Levy's life in leadership was not an easy one. Levy was not one of our most popular politicians when he started off. Levy was not patronising. He was not the kind of politician that dished out money to people, to cadres and supporters. Levy was not an entertainer of favour-seekers. Levy used to be even irritated by politicians and other favour-seekers who were following him wherever he went. He would sometimes ask them: "Why are you following me wherever I am going?"

Civil servants didn't like Levy because he was against some corrupt practices that had become a culture of civil service life and work. MMD cadres didn't like Levy because he had stopped the dishing out of money that was started by Frederick Chiluba. In Chiluba's time, those who went to his office came out with money. Where was Chiluba getting that money to dish out to cadres, supporters and other favour-seekers, to use in patronising people? It was all stolen and abused public funds. Dr Kenneth Kaunda didn't have that type of money and didn't dish out money to people in that way.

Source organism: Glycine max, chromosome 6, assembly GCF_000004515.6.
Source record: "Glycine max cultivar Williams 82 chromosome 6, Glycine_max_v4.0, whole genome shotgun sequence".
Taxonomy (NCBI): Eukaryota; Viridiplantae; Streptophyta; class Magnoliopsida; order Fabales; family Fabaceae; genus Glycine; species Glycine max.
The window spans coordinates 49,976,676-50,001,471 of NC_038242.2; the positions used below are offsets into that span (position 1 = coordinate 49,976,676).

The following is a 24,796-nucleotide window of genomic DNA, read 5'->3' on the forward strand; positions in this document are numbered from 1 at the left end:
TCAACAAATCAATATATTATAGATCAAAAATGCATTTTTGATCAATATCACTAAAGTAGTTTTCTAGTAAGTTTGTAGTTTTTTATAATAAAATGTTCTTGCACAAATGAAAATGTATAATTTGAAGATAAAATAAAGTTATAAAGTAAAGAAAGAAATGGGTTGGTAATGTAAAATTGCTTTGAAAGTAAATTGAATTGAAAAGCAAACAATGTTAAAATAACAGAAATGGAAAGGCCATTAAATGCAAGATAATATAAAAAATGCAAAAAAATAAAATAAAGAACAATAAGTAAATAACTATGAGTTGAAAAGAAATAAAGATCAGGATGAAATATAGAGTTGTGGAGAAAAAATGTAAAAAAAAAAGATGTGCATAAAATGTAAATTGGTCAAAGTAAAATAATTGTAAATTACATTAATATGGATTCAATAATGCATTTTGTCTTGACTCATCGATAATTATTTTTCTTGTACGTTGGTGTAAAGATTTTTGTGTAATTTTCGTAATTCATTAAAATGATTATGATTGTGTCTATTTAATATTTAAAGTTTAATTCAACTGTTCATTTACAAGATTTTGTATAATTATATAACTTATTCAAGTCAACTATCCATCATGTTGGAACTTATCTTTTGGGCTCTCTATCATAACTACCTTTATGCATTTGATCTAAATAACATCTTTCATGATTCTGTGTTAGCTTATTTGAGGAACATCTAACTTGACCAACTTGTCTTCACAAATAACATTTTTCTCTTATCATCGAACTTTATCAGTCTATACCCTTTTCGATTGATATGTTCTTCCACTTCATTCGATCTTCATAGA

We saw a return to the Chiluba ways when Rupiah Banda became president of the Republic and leader of the MMD.

In a society that is corrupt, corrupt people can sometimes become very popular. In a corrupt society where people live by corruption, seeking favours and patronising those in power and those with deep pockets, honest people are not the most popular. Those who dish out money in their offices, those who dispense all sorts of favours and patronage become more popular and in that way, corruption, abuse is perpetuated.